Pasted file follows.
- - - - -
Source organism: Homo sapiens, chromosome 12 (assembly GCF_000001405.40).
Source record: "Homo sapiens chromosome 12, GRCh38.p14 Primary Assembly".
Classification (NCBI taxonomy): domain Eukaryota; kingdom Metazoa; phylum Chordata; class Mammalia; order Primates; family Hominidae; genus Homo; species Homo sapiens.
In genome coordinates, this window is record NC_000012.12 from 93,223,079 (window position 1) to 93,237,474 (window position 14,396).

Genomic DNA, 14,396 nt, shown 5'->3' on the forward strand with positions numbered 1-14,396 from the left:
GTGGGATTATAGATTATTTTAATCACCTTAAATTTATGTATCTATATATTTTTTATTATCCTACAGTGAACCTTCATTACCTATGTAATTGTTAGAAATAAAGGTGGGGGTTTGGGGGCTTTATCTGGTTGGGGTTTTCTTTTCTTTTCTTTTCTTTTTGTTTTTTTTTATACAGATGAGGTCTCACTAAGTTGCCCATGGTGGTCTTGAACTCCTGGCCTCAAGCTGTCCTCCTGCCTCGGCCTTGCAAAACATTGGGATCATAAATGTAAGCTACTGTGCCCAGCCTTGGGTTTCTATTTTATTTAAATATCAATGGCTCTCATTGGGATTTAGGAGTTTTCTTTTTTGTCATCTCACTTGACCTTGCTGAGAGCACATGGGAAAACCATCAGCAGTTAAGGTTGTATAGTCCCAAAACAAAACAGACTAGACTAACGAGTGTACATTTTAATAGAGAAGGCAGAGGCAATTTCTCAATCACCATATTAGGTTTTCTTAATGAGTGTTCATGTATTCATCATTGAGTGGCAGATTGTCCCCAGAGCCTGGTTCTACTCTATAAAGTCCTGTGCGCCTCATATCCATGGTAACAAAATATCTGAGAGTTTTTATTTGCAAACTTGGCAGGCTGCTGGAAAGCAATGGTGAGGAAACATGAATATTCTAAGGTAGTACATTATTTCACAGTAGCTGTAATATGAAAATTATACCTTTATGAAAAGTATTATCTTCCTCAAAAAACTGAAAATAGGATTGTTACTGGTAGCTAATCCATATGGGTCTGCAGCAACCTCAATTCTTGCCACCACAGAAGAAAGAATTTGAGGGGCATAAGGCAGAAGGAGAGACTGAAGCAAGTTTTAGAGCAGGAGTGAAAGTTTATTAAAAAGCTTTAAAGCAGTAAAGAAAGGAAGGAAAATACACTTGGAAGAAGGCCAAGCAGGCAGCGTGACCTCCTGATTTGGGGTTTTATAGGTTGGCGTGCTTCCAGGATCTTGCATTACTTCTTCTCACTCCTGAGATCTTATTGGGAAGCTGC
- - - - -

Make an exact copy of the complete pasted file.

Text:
Source organism: Homo sapiens, chromosome 12 (assembly GCF_000001405.40).
Source record: "Homo sapiens chromosome 12, GRCh38.p14 Primary Assembly".
Classification (NCBI taxonomy): domain Eukaryota; kingdom Metazoa; phylum Chordata; class Mammalia; order Primates; family Hominidae; genus Homo; species Homo sapiens.
In genome coordinates, this window is record NC_000012.12 from 93,223,079 (window position 1) to 93,237,474 (window position 14,396).

Genomic DNA, 14,396 nt, shown 5'->3' on the forward strand with positions numbered 1-14,396 from the left:
GTGGGATTATAGATTATTTTAATCACCTTAAATTTATGTATCTATATATTTTTTATTATCCTACAGTGAACCTTCATTACCTATGTAATTGTTAGAAATAAAGGTGGGGGTTTGGGGGCTTTATCTGGTTGGGGTTTTCTTTTCTTTTCTTTTCTTTTTGTTTTTTTTTATACAGATGAGGTCTCACTAAGTTGCCCATGGTGGTCTTGAACTCCTGGCCTCAAGCTGTCCTCCTGCCTCGGCCTTGCAAAACATTGGGATCATAAATGTAAGCTACTGTGCCCAGCCTTGGGTTTCTATTTTATTTAAATATCAATGGCTCTCATTGGGATTTAGGAGTTTTCTTTTTTGTCATCTCACTTGACCTTGCTGAGAGCACATGGGAAAACCATCAGCAGTTAAGGTTGTATAGTCCCAAAACAAAACAGACTAGACTAACGAGTGTACATTTTAATAGAGAAGGCAGAGGCAATTTCTCAATCACCATATTAGGTTTTCTTAATGAGTGTTCATGTATTCATCATTGAGTGGCAGATTGTCCCCAGAGCCTGGTTCTACTCTATAAAGTCCTGTGCGCCTCATATCCATGGTAACAAAATATCTGAGAGTTTTTATTTGCAAACTTGGCAGGCTGCTGGAAAGCAATGGTGAGGAAACATGAATATTCTAAGGTAGTACATTATTTCACAGTAGCTGTAATATGAAAATTATACCTTTATGAAAAGTATTATCTTCCTCAAAAAACTGAAAATAGGATTGTTACTGGTAGCTAATCCATATGGGTCTGCAGCAACCTCAATTCTTGCCACCACAGAAGAAAGAATTTGAGGGGCATAAGGCAGAAGGAGAGACTGAAGCAAGTTTTAGAGCAGGAGTGAAAGTTTATTAAAAAGCTTTAAAGCAGTAAAGAAAGGAAGGAAAATACACTTGGAAGAAGGCCAAGCAGGCAGCGTGACCTCCTGATTTGGGGTTTTATAGGTTGGCGTGCTTCCAGGATCTTGCATTACTTCTTCTCACTCCTGAGATCTTATTGGGAAGCTGC